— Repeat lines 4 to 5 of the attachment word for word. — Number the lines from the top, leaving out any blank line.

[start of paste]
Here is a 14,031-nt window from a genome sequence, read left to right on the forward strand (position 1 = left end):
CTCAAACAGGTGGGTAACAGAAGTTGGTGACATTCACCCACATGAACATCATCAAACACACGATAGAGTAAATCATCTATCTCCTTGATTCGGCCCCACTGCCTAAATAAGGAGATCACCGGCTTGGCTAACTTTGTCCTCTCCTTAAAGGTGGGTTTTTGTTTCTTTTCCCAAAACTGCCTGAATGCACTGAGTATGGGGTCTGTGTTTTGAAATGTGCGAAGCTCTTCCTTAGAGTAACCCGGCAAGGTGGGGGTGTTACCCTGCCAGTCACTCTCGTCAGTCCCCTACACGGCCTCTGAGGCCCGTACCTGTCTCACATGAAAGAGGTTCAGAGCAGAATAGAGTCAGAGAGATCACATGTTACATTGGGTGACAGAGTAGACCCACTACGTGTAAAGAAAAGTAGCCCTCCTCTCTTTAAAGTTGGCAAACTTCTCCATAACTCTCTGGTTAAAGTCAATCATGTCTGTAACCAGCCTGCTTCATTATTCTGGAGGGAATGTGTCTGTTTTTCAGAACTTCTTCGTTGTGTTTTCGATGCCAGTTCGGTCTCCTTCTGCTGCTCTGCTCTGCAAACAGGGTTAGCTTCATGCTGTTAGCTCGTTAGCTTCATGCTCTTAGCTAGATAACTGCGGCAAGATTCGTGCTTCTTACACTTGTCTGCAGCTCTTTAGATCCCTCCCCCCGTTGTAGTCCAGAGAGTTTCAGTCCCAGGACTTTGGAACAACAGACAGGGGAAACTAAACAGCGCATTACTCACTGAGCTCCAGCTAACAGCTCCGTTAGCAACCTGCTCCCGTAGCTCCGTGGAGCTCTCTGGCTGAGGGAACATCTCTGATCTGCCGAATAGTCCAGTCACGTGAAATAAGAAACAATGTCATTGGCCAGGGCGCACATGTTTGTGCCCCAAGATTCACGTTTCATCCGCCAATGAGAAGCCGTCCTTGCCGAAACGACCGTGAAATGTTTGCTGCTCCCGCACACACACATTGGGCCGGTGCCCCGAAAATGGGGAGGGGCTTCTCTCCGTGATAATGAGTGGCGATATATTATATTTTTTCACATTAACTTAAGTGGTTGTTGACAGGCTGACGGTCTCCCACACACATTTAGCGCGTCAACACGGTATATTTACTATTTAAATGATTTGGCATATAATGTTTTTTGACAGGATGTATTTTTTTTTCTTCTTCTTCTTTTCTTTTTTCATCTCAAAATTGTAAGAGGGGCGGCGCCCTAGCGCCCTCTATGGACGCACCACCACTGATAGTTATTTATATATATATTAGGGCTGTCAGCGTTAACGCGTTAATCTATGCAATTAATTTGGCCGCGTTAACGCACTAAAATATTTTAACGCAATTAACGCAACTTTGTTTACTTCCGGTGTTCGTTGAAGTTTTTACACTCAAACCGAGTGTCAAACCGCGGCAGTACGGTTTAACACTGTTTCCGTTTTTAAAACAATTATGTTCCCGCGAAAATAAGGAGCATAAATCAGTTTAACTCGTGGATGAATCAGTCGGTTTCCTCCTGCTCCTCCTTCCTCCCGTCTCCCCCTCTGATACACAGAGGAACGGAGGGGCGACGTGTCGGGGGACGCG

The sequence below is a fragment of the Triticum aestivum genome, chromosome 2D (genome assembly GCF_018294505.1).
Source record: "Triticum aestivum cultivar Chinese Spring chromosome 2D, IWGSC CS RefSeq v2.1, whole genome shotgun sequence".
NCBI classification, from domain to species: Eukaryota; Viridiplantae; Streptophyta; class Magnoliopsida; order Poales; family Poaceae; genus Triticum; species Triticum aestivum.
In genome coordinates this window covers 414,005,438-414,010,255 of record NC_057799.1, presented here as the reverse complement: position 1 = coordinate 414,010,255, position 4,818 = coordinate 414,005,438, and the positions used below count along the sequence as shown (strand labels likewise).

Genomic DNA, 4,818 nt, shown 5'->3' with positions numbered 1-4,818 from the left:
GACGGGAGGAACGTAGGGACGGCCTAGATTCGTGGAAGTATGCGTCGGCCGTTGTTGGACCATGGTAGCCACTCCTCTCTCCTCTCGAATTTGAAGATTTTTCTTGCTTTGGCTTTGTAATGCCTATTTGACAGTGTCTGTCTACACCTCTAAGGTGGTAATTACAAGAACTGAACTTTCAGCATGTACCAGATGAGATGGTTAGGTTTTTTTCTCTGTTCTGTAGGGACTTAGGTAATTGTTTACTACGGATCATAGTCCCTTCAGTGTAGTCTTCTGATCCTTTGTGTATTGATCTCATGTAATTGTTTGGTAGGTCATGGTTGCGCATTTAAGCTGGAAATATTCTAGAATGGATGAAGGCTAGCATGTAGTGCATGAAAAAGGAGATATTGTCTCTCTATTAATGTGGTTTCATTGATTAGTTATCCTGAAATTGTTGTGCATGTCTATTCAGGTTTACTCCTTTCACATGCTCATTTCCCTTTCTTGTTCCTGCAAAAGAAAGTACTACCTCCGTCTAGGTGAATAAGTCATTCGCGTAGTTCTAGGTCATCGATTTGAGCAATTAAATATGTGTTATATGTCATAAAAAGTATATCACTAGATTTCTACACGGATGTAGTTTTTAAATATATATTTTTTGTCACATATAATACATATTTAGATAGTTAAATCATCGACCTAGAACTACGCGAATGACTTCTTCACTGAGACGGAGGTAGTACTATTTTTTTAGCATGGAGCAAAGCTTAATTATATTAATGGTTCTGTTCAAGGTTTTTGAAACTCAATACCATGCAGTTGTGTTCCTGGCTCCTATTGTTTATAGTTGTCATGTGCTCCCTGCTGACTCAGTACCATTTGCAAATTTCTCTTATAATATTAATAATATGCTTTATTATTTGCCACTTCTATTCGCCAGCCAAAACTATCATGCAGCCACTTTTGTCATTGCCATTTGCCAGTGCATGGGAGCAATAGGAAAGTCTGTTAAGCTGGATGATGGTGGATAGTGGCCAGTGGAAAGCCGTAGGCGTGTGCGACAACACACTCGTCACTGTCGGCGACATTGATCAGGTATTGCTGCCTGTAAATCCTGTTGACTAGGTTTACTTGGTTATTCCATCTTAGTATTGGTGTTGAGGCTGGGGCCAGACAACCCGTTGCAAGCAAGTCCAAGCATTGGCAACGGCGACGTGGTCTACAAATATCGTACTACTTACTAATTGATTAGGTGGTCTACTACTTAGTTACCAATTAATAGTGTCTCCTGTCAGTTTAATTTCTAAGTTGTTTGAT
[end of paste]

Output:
Source record: "Triticum aestivum cultivar Chinese Spring chromosome 2D, IWGSC CS RefSeq v2.1, whole genome shotgun sequence".
NCBI classification, from domain to species: Eukaryota; Viridiplantae; Streptophyta; class Magnoliopsida; order Poales; family Poaceae; genus Triticum; species Triticum aestivum.